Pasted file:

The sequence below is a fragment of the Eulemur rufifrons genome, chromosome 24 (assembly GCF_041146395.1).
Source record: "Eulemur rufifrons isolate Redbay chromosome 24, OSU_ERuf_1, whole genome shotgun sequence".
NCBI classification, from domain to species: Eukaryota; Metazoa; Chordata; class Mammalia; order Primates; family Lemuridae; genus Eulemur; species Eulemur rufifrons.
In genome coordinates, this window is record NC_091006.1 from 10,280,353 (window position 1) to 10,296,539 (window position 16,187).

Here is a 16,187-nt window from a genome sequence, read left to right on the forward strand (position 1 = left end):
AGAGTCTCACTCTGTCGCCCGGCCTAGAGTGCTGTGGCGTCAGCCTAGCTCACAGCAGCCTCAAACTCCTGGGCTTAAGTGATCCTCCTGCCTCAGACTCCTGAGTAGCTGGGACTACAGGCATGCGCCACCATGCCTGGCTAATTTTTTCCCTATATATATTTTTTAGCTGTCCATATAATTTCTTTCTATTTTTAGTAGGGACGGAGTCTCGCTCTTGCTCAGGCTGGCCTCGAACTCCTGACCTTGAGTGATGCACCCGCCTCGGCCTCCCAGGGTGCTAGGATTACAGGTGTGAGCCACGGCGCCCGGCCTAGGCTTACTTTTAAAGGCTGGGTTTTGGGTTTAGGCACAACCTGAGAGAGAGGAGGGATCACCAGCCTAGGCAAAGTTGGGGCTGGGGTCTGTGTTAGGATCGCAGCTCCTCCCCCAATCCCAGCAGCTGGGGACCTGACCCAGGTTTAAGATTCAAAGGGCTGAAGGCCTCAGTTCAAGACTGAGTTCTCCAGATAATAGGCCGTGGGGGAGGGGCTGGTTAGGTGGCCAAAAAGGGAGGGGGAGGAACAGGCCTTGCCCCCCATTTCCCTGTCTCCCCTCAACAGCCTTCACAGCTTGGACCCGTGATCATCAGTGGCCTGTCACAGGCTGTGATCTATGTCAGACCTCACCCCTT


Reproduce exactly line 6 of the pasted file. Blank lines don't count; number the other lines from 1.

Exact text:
AGAGTCTCACTCTGTCGCCCGGCCTAGAGTGCTGTGGCGTCAGCCTAGCTCACAGCAGCCTCAAACTCCTGGGCTTAAGTGATCCTCCTGCCTCAGACTCCTGAGTAGCTGGGACTACAGGCATGCGCCACCATGCCTGGCTAATTTTTTCCCTATATATATTTTTTAGCTGTCCATATAATTTCTTTCTATTTTTAGTAGGGACGGAGTCTCGCTCTTGCTCAGGCTGGCCTCGAACTCCTGACCTTGAGTGATGCACCCGCCTCGGCCTCCCAGGGTGCTAGGATTACAGGTGTGAGCCACGGCGCCCGGCCTAGGCTTACTTTTAAAGGCTGGGTTTTGGGTTTAGGCACAACCTGAGAGAGAGGAGGGATCACCAGCCTAGGCAAAGTTGGGGCTGGGGTCTGTGTTAGGATCGCAGCTCCTCCCCCAATCCCAGCAGCTGGGGACCTGACCCAGGTTTAAGATTCAAAGGGCTGAAGGCCTCAGTTCAAGACTGAGTTCTCCAGATAATAGGCCGTGGGGGAGGGGCTGGTTAGGTGGCCAAAAAGGGAGGGGGAGGAACAGGCCTTGCCCCCCATTTCCCTGTCTCCCCTCAACAGCCTTCACAGCTTGGACCCGTGATCATCAGTGGCCTGTCACAGGCTGTGATCTATGTCAGACCTCACCCCTT